The crisis initiative co-launched by the SP in 1935 entitled ‘Popular Initiative for Combatting Economic Crisis and Plight’ and the ‘Popular Initiative for Economic Reforms and the Right to Work’ of 1947 proposed a number of economic and social reforms. In particular, they advocated the safeguarding of wage levels, job creation and unemployment compensation without challenging the capitalist system. This moderate reformist approach was enshrined in the SP manifesto in 1959 and subject to further debate after the social movements of the late 1970s criticised inequalities between social classes, sexes and nationalities. Within the party, there was a portion of members who tended to criticise the free market in addition to a moderate wing which represented the party majority.
In the 1960s, social democratic national councillors committed to introducing compulsory federal unemployment insurance. In doing so, they distanced themselves from some union leaders. The union leaders feared that these reforms would threaten the existence of union-based funds.
The social democratic federal councillor Hans Peter Tschudi served as the head of the Federal Department of Home Affairs from 1959 to 1973. AHV pensions were doubled as a result of swift action on the part of Tschudi, dubbed ‘Tschudi pace’. The introduction of supplementary AHV benefits in 1966 brought about improvement for persons receiving low pensions, while a general rise in AHV pensions was restricted. In opposition to his Federal Councillor, the SP launched the ‘People's Pension Initiative’ in 1969. In contrast to the Swiss Workers Party’s eponymous initiative, the social democrats sought to bolster the AHV without calling the role of private occupational provision into question. Indeed, trade unions close to the SP intended to play a key role in the management of pension funds assets. In 1972, the delegates’ assembly of the SP backed the three-pillar model and the introduction of compulsory admission to existing pension funds.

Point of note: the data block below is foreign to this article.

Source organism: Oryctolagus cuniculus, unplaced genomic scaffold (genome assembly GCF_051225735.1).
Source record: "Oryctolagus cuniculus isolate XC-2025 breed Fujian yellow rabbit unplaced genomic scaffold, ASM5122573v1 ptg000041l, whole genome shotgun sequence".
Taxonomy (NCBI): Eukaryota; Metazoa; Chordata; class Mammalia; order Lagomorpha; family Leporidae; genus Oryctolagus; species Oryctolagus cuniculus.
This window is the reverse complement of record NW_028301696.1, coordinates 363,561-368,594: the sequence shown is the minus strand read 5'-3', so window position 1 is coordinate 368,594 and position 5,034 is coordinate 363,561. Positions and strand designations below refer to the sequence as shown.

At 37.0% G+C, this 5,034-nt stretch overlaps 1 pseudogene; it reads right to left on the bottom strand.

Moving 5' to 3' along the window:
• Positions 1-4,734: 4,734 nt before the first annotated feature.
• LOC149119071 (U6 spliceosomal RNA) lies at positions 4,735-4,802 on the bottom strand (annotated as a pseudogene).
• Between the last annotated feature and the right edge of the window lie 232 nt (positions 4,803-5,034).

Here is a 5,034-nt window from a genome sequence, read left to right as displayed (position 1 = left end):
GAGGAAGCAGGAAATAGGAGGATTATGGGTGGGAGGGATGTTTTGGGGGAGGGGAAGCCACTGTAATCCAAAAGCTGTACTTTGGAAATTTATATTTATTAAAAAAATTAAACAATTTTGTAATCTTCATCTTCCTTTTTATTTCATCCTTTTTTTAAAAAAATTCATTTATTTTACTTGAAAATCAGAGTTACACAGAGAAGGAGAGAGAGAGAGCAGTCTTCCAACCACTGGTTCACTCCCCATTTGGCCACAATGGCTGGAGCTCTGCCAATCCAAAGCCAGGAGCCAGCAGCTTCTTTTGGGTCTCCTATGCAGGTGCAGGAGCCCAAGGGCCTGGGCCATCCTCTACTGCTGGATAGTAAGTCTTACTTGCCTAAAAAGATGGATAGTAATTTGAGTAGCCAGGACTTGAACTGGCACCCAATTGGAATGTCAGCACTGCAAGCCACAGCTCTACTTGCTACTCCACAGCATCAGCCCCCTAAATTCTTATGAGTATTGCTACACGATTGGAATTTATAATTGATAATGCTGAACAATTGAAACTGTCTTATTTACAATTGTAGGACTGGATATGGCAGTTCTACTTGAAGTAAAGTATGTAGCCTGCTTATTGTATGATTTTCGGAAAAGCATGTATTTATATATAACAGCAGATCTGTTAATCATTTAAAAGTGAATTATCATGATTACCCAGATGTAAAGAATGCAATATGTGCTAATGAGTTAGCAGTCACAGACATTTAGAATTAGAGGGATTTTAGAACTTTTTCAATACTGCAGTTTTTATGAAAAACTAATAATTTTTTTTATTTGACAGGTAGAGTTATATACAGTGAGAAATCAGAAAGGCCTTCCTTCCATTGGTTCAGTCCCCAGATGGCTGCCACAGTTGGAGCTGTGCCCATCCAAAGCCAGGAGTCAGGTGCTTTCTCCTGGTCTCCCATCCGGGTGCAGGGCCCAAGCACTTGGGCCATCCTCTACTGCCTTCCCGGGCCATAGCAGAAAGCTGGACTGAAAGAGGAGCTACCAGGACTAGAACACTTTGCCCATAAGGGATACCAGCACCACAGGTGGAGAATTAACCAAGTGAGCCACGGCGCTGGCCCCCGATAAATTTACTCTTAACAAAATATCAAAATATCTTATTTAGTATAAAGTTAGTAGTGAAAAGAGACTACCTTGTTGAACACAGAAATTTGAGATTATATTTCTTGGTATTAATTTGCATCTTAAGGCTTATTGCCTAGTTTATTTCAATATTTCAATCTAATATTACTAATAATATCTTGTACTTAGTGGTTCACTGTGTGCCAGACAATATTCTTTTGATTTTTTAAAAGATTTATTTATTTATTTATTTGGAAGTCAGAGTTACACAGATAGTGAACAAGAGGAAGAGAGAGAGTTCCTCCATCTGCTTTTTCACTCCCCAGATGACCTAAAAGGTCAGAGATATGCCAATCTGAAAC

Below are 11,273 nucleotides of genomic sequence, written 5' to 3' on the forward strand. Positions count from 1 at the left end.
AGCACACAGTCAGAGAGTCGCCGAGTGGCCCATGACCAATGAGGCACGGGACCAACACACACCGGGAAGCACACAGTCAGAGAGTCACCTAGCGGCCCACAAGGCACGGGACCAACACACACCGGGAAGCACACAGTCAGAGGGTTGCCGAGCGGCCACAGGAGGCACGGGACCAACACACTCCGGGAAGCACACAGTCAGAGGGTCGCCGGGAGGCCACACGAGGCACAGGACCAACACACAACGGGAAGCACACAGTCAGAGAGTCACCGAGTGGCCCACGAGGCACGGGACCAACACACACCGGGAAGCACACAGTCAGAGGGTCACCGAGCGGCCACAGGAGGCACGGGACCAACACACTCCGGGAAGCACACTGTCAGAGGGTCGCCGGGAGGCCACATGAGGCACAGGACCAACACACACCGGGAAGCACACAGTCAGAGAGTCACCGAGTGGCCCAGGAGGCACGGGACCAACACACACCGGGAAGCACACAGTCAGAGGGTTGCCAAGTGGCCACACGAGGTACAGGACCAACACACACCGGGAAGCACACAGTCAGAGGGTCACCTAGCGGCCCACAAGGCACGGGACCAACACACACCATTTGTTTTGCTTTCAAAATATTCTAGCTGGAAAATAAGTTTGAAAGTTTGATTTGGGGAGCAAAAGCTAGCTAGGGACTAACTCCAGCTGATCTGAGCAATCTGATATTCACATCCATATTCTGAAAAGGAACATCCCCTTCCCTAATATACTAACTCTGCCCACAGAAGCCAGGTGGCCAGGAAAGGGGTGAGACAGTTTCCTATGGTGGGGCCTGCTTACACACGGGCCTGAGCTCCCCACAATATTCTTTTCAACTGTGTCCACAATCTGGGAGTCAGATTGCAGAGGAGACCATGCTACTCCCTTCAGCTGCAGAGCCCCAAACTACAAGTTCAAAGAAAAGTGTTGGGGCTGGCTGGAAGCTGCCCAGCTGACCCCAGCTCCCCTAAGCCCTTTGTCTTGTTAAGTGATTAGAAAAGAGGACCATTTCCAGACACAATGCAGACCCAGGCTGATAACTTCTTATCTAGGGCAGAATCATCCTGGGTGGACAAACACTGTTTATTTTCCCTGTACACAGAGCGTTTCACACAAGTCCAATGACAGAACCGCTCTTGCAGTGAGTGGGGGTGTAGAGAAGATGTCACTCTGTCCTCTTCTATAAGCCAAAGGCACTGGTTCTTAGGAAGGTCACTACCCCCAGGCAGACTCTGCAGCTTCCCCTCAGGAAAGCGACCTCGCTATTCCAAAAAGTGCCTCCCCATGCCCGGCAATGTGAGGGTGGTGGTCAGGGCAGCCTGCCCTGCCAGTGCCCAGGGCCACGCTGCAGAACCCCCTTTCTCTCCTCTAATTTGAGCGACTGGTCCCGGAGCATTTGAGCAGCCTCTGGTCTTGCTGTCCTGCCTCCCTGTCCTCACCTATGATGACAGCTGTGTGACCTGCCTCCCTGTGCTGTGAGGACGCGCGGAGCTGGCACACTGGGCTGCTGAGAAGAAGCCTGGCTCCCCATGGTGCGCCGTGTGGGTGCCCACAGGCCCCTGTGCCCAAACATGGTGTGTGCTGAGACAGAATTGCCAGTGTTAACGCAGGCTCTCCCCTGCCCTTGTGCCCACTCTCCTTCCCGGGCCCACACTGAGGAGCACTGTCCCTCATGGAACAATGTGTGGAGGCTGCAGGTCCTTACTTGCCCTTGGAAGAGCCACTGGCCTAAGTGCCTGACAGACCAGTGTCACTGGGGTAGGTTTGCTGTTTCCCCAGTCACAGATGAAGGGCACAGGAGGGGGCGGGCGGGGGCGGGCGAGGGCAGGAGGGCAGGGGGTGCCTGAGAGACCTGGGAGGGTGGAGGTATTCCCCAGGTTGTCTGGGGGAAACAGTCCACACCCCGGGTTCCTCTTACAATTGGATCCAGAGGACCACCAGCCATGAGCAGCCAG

Since the 1970s and particularly since the 1990s, the SP has been adopting a more and more defensive role in social policy, while concentrating on opposing reform projects aimed at reducing the scope of social benefits.
In 2004, the SP participated in a campaign against the increase of women’s retirement age – a project that had been drawn up under the management of the first female SP federal councillor, Ruth Dreifuss from Geneva. However, she also advocated a demand heavily supported by committed feminists, namely to introduce a federal maternity insurance, as had been called for since the 1920s. This was adopted in 2004 after having been the main issue backed by feminist movements and militant trade unions for more than thirty years. Fundamental reform projects steered by social democratic federal councillors, such as the revision of disability insurance under Ruth Dreifuss’ tenure or the project for raising the retirement age returned to the agenda in 2012 under social democratic federal councillor Alain Berset, led to continuing debates and tensions within the SP.
Literatur / Bibliographie / Bibliografia / References: Jeanneret Pierre (2012), Deux siècles de luttes: une brève histoire du mouvement socialiste et ouvrier en Suisse, Genève; PSS (1988), Solidarité, débats, mouvement. Cent ans de Parti socialiste suisse, 1888-1988, Lausanne.